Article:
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A warranty administrator works for a retail or distribution facility and communicates with manufacturers about defective parts or repairs for a specific product, such as electronic components or modules. This worker writes warranty requests, collects and ships failed parts, and works with the accounting department to ensure that all part and labor claims are paid in full. In fact, this administrative position may oversee a number of other warranty workers if the business is relatively large, such as an automotive dealership.
New parts that are defective are normally sent back to the manufacturer for monetary credit, especially if worker labor is involved to replace and adjust the part. Each manufacturer inspects the returned parts and distributes credit to the facility claiming the work; parts are usually credited at cost and labor hours are paid based on the individual manufacturer's specifications. Warranty administrators must make sure that each claim is paid to keep inventory levels correctly counted and the repair process profitable and fair.
Initially, the warranty administrator must prepare a standardized form to submit the claim; the form normally requires the part number and description, as well as all the information regarding the failure and replacement. The administrator must verify that the claimed labor hours are correct for the specific part replacement. Many manufacturers will disregard a claim if the labor hours claimed are too excessive for the particular repair job.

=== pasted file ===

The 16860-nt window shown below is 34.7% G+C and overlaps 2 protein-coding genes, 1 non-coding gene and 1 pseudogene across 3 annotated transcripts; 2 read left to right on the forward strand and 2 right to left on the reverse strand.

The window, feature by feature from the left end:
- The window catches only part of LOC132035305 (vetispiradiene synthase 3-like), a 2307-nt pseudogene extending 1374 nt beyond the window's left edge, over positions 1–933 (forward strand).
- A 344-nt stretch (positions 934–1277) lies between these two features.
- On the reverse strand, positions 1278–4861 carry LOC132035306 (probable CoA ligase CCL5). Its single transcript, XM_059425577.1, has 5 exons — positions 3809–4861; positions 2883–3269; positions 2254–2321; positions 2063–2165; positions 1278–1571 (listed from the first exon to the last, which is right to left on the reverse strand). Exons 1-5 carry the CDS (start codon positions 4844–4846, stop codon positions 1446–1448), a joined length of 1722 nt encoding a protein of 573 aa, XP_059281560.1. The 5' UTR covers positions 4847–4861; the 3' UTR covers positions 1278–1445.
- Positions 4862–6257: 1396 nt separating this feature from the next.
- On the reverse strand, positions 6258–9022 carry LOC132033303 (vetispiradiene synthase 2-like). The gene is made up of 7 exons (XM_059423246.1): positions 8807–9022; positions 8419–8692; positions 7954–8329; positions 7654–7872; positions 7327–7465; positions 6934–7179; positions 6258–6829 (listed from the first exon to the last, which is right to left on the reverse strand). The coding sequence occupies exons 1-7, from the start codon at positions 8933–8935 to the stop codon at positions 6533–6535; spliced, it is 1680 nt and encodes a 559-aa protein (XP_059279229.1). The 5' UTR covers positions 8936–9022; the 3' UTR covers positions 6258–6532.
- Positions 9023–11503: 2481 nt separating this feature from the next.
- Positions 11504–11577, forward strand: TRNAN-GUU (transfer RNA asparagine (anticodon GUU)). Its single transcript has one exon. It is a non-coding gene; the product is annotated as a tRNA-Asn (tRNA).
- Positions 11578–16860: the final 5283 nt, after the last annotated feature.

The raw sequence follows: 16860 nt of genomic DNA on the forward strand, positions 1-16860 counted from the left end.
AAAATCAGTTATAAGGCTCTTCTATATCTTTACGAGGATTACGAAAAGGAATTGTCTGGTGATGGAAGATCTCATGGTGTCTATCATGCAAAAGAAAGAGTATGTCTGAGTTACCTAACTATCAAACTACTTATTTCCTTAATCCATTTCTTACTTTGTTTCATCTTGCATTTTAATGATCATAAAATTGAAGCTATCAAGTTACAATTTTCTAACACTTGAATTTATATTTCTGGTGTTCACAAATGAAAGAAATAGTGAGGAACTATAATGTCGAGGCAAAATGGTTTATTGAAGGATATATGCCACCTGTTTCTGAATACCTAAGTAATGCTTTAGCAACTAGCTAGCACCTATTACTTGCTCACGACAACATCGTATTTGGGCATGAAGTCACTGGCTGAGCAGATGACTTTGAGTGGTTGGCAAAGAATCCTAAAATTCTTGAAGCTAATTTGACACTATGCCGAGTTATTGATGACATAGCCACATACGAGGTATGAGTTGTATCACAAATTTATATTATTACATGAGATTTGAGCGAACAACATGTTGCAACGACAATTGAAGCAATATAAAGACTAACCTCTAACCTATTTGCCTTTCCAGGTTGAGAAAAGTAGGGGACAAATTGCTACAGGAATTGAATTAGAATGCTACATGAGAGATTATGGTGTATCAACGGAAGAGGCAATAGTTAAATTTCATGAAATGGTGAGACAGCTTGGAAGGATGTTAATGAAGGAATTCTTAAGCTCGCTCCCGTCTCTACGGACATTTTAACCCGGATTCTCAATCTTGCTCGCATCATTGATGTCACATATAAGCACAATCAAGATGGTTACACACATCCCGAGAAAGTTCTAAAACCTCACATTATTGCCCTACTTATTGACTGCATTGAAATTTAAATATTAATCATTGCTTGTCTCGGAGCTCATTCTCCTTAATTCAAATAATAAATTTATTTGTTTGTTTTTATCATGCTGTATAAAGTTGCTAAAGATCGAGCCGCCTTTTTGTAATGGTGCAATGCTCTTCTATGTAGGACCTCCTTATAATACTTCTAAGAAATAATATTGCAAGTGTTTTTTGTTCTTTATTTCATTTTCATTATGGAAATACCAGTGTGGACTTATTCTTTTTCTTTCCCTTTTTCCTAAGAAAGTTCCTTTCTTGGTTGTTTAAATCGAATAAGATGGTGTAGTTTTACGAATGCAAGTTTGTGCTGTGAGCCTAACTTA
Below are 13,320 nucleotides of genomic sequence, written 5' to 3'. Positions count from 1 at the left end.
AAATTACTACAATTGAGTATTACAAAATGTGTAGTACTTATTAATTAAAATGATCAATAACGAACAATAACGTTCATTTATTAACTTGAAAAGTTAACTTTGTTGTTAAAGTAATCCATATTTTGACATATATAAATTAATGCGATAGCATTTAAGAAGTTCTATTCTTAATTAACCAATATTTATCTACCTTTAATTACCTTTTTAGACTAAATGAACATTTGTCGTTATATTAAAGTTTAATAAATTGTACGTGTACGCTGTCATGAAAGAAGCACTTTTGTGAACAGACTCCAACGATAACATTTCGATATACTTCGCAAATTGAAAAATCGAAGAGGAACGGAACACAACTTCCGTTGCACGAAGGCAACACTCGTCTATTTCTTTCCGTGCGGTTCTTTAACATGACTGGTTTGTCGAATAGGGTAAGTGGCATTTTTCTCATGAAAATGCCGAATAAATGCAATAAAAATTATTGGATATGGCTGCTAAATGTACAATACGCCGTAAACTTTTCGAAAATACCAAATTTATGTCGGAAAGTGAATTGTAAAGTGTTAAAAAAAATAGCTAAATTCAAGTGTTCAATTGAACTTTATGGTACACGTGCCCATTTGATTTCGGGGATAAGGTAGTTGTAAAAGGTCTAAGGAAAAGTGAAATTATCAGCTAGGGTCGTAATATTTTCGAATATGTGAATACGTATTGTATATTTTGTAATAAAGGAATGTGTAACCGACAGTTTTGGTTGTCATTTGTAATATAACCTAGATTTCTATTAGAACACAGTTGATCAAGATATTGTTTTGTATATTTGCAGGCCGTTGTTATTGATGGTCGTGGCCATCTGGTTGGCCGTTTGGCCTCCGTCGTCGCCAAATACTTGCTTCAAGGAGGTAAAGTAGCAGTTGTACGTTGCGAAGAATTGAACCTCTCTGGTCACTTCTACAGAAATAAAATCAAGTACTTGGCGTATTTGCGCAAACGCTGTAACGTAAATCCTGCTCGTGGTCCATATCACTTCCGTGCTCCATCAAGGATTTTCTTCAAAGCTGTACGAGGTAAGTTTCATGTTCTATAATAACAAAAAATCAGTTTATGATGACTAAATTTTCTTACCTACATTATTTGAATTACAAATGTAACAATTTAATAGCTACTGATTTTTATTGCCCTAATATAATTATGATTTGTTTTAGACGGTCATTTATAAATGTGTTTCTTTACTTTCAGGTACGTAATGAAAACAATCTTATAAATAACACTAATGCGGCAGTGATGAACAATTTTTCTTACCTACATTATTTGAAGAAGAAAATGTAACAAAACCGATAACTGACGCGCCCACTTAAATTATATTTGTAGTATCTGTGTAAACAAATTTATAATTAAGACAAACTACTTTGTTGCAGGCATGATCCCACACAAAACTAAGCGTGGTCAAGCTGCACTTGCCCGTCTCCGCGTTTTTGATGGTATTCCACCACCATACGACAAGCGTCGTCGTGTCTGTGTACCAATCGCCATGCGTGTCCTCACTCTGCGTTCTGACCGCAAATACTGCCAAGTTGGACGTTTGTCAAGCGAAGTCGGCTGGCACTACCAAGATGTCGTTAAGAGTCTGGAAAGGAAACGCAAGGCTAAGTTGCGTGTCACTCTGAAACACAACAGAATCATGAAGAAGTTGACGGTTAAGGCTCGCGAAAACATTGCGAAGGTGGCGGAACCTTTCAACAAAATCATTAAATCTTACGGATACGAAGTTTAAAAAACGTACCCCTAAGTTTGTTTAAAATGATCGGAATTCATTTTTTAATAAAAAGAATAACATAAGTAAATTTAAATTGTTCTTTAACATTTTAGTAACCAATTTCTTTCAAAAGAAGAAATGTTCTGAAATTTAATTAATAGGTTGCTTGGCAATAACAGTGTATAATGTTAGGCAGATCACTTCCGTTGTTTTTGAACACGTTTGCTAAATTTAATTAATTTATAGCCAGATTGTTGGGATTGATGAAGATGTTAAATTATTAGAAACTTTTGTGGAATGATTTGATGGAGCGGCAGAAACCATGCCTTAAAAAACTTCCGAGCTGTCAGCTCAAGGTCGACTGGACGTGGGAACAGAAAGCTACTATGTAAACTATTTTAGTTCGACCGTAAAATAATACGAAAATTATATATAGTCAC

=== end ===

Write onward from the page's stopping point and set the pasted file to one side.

Failed parts must be returned to the manufacturer by the warranty administrator. Typically, the parts must be attached to the claim form for rapid processing; lost parts or claims can require research by both the manufacturer and administrator, which costs time and money. The warranty administrator should ship the parts and claim through a traceable shipping company so that proof of delivery is possible.
Warranty funding may take a number of weeks before the accounting department sees the monetary credit from the manufacturer. The warranty administrator should have a spreadsheet or other documenting process to confirm open claims. As a result of the documentation, workers can confer with accounting if any claims are being held or have been lost; any issues can be resolved in a timely manner to ensure a fast payment process.
Larger repair facilities, especially in the automotive industry, usually have an administrator overseeing a number of other workers. The group as a whole will divide the warranty duties between each employee to ensure rapid payment. The main administrator may simply supervise the workers and respond to any unusual issues that may arise.
The demands of the automotive industry are very unique and challenging for newcomers to the field. Warranty coding directly affects the pay of the technicians, service advisers, parts advisers and your managers, so it will be difficult for someone with no actual automotive experience to be given this position. If a dealership can hire internally, it will. Ex technicians make the best warranty administrators, but any in house position can be promoted.
I started out as an appointment coordinator, and seven years later after learning other positions, I became a warranty administrator. I love it! The best part is when a master technician rips apart a vehicle. Pretty freaking awesome.